Week 1, Day 2
5. Whiteboard your flow. Now you can define your flow. In a perfect world, how could you solve your customer’s problem? What would your ideal application look like? What common apps have similar components that you can take inspiration from?
6. Find your tools. It’s not easy. What are some commonly used apps that solve parts of your problem? What do your target customers use the most? Need landing pages? There’s always Wordpress. Do you need a sign-up form? Check out Gravity Forms, JotForms, or TypeForm. Do you need to take payments? Add Stripe. Do you need to send notifications? Connect SendGrid or MailChimp. Check out the No-Code MVP Tools Guide for an updated list of our go-to third-party apps.
Week 1, Days 3, 4, and 5
7. Glue your tools together. Make your whiteboard flow a reality. This is where the magic happens: there are applications out there that help other applications talk to each other. For Example, Zapier allows you to create Zaps. Zaps are little connector functions that do something in one app when something happens in another. For example, when a card is created in a Trello board, a Zap will post a message in a Slack channel. It’s super easy to make a zap.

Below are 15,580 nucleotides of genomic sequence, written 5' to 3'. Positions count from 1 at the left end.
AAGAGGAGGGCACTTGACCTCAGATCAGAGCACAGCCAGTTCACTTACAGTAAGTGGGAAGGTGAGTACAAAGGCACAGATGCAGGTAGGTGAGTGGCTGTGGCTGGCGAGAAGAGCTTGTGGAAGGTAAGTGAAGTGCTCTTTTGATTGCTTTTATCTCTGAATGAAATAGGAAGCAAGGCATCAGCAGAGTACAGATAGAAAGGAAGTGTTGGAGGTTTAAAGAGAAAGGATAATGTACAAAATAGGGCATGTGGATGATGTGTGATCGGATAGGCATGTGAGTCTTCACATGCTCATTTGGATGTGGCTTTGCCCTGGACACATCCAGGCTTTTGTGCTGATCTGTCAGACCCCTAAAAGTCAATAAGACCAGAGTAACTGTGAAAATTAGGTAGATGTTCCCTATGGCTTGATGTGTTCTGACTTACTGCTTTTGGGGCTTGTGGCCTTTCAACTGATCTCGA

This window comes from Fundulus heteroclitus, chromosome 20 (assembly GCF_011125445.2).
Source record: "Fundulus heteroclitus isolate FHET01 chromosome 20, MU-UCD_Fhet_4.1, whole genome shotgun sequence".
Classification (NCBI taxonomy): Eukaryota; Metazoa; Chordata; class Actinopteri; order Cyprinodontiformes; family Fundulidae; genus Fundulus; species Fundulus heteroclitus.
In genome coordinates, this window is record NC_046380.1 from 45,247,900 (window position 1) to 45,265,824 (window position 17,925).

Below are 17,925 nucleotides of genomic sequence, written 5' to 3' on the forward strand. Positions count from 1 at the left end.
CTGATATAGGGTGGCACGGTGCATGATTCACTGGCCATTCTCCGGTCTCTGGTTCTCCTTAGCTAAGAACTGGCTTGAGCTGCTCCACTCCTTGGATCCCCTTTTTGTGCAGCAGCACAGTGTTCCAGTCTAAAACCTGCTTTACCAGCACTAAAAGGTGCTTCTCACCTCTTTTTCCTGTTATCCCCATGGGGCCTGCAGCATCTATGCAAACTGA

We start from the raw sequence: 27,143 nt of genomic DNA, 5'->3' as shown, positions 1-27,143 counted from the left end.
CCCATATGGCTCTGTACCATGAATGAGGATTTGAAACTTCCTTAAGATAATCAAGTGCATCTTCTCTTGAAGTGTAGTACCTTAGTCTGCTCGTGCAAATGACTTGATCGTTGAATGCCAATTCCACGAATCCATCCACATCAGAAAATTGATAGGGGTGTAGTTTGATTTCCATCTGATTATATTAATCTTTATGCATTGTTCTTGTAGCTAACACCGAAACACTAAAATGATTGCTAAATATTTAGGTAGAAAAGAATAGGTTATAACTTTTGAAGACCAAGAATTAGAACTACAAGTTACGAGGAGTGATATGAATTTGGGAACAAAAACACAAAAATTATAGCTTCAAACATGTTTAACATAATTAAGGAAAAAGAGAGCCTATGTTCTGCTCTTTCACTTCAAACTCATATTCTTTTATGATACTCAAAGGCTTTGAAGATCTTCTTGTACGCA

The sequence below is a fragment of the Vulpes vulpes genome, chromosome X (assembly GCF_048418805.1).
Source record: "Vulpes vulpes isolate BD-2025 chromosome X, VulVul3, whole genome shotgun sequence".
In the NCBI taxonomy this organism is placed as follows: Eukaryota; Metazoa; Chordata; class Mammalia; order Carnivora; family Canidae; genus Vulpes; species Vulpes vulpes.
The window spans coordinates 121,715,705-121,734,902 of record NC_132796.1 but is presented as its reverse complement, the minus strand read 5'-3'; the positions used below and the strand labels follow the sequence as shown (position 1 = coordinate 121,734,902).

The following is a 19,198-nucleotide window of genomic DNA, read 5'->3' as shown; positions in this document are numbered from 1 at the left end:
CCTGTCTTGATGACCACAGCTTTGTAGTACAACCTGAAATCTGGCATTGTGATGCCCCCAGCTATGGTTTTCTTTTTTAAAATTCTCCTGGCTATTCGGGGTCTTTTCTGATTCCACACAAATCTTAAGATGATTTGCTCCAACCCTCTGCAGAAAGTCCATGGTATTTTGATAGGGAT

8. Set up your analytics. Make sure to capture all of the data through your funnel. Use Zaps if necessary to send events to your analytics tool of choice.
Week 2, Days 1, 2, 3, and 4
9. User-test your solution and refine. This step is very important. Sit with users and watch them struggle with your solution. In parallel, you might test with UserTesting.com. Write a script for the testers, and they will give you feedback. It will cost you around $50 per tester, but it’s definitely worth it. I recommend starting with 2-3 testers. After the first round, fix all of the problems the testers highlighted. Then, test with 2-3 more testers. Repeat steps 5-8 three times maximum. It’s easy to get stuck here for too long.
Week 2, Day 5
10. Launch it!: Deploy your project live, and get the word out. Hopefully, you can get into various online communities where your early adopters hang out. You also might even create some targeted Facebook ads. Don’t be shy! Get it out there!
Iterate. What is your market telling you? Are you focusing on the right hypothesis? Is the price too high or too low? Review steps 1-10 to tweak the variables and the hypothesis to launch new experiments.
Here are some resources for you to learn how to glue your tools together.
No-code MVPs are a great way to reduce the risk of your venture, and they allow you to learn about your market fast and cheap. Building no-code MVPs can be relatively easy, but defining your core assumptions and developing a strategy to test those assumptions with your target customers can be challenging.
Questions? Please reach out!